McVatican: Self-Contradiction, Failed Leadership, & the Breaking of Trust

A new and unexpected conflict has developed in Rome. This time, however, it is not about marriage and the family, nor, for example, about that vexed question as to whether or not unrepentant and obstinate adulterers may, after all, receive the Sacraments. The contentious issue is now a much more gustatory – and unmistakably profane, yet still very revealing – matter of polite taste: the decision to allow the establishment of a McDonald’s fast-food restaurant at the Piazza della Città Leonina not far away from the St. Peter’s Basilica, just at the border of Vatican City. The Vatican’s decision to rent out a part of its own building to an international food chain from the U.S. seems simultaneously representative of and out of character for the current papacy. So which is it?

As several outlets have already reported, a number of cardinals (among them Cardinals Gianfranco Ravasi, Giuseppe Versaldi and Gilberto Agustoni) have raised objections to this plan. Some of these prelates live in the building where the proposed franchise will be built, and are now confronted with having to pay for some of the necessary renovations, as well as having to endure the restaurant’s characteristic permeating odor in their upper-story homes. These cardinals have now publicly and privately (e.g., in a letter to Pope Francis) resisted the establishment of this crass incongruity.

Cardinal Elio Sgreccia, President Emeritus of the Pontifical Academy for Life, spoke on Saturday with the Italian newspaper La Repubblica and offered several objections to the Vatican’s perplexing decision. First, he raised the concern that the food offered by McDonald’s “does not, according to nutritionists and medical experts, guarantee the good health of the consumers”; additionally, “the quality of the food [at McDonald’s] is miles away from the traditional Roman cuisine.” As a cultured man himself, he then added: “I would never eat McDonald’s meals.”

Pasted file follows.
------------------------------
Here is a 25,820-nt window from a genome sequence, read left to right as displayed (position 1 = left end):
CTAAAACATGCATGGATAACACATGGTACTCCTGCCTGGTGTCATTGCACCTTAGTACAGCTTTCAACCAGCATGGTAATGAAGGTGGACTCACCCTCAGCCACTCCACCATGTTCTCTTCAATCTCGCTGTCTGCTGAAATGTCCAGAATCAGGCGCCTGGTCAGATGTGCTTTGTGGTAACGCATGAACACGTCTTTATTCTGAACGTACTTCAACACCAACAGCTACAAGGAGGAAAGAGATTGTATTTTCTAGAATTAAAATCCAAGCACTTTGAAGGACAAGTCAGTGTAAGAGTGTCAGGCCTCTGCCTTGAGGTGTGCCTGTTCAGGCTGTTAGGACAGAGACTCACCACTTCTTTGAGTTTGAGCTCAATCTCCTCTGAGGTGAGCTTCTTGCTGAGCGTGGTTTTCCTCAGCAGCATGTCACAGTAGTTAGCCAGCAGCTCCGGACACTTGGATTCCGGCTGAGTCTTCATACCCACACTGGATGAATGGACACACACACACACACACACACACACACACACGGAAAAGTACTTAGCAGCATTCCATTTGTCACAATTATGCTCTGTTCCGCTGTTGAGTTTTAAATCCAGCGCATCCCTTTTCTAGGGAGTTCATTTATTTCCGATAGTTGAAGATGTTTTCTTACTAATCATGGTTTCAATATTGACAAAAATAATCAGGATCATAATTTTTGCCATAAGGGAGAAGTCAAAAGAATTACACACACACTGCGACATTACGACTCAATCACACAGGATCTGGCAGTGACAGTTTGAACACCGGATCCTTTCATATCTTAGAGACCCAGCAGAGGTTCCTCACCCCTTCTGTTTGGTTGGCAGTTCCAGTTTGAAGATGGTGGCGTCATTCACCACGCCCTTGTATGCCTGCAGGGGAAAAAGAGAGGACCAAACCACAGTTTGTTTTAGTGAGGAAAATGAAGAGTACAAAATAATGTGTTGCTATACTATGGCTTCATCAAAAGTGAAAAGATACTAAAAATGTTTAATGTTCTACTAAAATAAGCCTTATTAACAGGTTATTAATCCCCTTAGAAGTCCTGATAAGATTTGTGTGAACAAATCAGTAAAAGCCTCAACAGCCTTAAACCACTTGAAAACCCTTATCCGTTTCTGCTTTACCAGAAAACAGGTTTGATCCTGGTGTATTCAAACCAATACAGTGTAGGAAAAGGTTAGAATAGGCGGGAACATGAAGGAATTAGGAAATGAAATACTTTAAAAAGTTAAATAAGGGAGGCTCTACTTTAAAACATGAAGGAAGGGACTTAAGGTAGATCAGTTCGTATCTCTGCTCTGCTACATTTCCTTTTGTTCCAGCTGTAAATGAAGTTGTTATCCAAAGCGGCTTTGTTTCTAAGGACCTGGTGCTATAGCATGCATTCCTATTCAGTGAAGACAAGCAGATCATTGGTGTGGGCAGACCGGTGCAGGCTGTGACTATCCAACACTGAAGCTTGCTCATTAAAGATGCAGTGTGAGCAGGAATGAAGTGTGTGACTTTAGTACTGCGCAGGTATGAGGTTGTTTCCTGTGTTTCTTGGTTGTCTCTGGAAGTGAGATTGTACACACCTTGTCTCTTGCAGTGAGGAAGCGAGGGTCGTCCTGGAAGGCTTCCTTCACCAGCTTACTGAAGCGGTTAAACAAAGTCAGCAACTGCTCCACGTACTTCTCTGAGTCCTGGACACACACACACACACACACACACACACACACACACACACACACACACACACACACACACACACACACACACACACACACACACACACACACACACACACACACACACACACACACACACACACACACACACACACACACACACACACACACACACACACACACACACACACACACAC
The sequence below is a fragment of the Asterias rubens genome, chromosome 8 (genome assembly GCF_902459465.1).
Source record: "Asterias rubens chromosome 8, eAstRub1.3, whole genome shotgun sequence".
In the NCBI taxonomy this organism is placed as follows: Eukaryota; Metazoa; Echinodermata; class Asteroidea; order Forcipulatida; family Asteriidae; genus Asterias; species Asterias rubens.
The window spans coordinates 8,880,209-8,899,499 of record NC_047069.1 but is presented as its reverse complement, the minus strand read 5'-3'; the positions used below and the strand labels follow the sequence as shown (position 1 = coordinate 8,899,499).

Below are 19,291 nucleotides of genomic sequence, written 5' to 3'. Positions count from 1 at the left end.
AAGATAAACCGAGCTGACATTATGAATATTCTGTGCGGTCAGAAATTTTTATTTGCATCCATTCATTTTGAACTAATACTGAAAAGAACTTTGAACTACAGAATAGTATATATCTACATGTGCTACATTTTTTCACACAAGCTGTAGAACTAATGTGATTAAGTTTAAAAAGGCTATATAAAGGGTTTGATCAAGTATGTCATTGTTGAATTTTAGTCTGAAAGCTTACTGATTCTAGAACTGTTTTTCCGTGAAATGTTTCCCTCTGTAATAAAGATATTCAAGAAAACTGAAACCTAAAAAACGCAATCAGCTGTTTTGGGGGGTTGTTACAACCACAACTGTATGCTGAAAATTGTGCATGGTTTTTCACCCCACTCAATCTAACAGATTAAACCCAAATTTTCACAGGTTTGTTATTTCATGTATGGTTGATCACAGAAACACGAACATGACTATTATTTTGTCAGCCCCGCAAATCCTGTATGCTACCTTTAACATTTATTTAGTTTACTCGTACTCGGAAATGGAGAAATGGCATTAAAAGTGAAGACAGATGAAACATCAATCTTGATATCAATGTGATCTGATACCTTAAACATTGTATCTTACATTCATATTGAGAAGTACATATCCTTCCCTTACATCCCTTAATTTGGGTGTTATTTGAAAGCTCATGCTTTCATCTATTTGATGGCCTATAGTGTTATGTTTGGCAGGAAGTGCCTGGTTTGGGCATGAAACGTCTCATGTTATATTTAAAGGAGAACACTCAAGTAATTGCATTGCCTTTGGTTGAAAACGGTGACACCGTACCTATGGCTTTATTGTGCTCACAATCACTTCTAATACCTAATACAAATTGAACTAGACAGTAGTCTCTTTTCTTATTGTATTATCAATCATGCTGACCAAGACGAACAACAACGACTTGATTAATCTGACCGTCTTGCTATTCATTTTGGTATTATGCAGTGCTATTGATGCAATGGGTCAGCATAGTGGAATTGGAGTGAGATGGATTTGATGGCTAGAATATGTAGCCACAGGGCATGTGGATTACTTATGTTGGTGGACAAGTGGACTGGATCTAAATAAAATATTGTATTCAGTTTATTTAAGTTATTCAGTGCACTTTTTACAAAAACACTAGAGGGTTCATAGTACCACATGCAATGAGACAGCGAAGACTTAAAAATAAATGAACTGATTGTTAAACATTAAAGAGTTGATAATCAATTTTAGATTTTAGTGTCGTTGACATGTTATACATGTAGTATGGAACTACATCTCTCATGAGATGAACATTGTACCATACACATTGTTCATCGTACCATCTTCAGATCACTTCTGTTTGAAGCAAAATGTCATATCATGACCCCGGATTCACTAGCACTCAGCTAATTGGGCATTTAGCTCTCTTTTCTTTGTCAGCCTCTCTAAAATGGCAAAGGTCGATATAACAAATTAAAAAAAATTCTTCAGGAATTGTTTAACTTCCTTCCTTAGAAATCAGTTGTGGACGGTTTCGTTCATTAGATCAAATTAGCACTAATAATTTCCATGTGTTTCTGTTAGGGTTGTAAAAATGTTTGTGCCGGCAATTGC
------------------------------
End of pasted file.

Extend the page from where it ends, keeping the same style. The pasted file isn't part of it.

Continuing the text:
Locals are also concerned about this new development, and have announced an “anti-McDonald’s protest,” according to a Swiss source. “We are very worried, and we shall protest on every level,” said Moreno Prosperi, the President of the Organization for the Protection of the District Borgo. He added: “That the fast-food restaurant is only 50 meters away from the entrance to the Vatican is a contradiction to the principles which Pope Francis [putatively] defends.” [emphasis added]

Cardinal Domenico Calcagno, however — the Vatican cardinal responsible for the accepting the McDonald’s contract –defends his apparently now-irrevocable decision. According to the German website, “[Calcagno] cannot see anything negative with it. Everything went according to the laws and regulations.” He also said that “there is no scandal. There exist only advantages for the Vatican.” The restaurant is scheduled to be open for business in the spring of 2017, and for its part, the Vatican will receive 30,000 euros per month in compensation for renting the space out on the ground floor.

Somehow, under the current reign of one of the most environmentally sensitive and ardent critics of consumer capitalism in all of its squalid or inhuman hedonistic forms – Pope Francis himself – one of the largest globalist food chains in the world is now being welcomed to set up a conspicuous restaurant at the very border of the Seat of Peter. This is a symbolic event. Symbolic because it shows in a more concrete fashion what we have witnessed more ambiguously since March of 2013: that the public words of Pope Francis are often directly opposed by his actions. He is a pope of contradictions — a figure whom it is impossible, therefore, to ever fully trust.